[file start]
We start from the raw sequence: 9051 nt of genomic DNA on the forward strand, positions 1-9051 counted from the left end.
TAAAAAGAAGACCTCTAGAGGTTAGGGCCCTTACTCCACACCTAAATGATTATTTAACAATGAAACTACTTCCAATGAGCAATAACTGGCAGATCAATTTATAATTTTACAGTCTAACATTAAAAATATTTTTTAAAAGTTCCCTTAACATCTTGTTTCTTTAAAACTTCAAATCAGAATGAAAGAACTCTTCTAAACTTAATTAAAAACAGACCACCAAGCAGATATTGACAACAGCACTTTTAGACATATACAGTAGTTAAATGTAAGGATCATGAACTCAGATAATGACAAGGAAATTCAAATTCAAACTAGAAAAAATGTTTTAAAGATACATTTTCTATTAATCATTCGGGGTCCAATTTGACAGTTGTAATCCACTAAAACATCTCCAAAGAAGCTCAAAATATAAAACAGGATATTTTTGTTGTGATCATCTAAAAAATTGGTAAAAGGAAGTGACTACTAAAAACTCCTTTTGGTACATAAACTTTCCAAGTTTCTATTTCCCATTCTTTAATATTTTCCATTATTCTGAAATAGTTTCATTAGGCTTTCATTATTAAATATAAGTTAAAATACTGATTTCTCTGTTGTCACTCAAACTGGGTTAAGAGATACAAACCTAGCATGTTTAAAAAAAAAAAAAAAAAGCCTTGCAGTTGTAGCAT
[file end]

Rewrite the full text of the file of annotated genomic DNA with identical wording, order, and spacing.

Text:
We start from the raw sequence: 9051 nt of genomic DNA on the forward strand, positions 1-9051 counted from the left end.
TAAAAAGAAGACCTCTAGAGGTTAGGGCCCTTACTCCACACCTAAATGATTATTTAACAATGAAACTACTTCCAATGAGCAATAACTGGCAGATCAATTTATAATTTTACAGTCTAACATTAAAAATATTTTTTAAAAGTTCCCTTAACATCTTGTTTCTTTAAAACTTCAAATCAGAATGAAAGAACTCTTCTAAACTTAATTAAAAACAGACCACCAAGCAGATATTGACAACAGCACTTTTAGACATATACAGTAGTTAAATGTAAGGATCATGAACTCAGATAATGACAAGGAAATTCAAATTCAAACTAGAAAAAATGTTTTAAAGATACATTTTCTATTAATCATTCGGGGTCCAATTTGACAGTTGTAATCCACTAAAACATCTCCAAAGAAGCTCAAAATATAAAACAGGATATTTTTGTTGTGATCATCTAAAAAATTGGTAAAAGGAAGTGACTACTAAAAACTCCTTTTGGTACATAAACTTTCCAAGTTTCTATTTCCCATTCTTTAATATTTTCCATTATTCTGAAATAGTTTCATTAGGCTTTCATTATTAAATATAAGTTAAAATACTGATTTCTCTGTTGTCACTCAAACTGGGTTAAGAGATACAAACCTAGCATGTTTAAAAAAAAAAAAAAAAAGCCTTGCAGTTGTAGCAT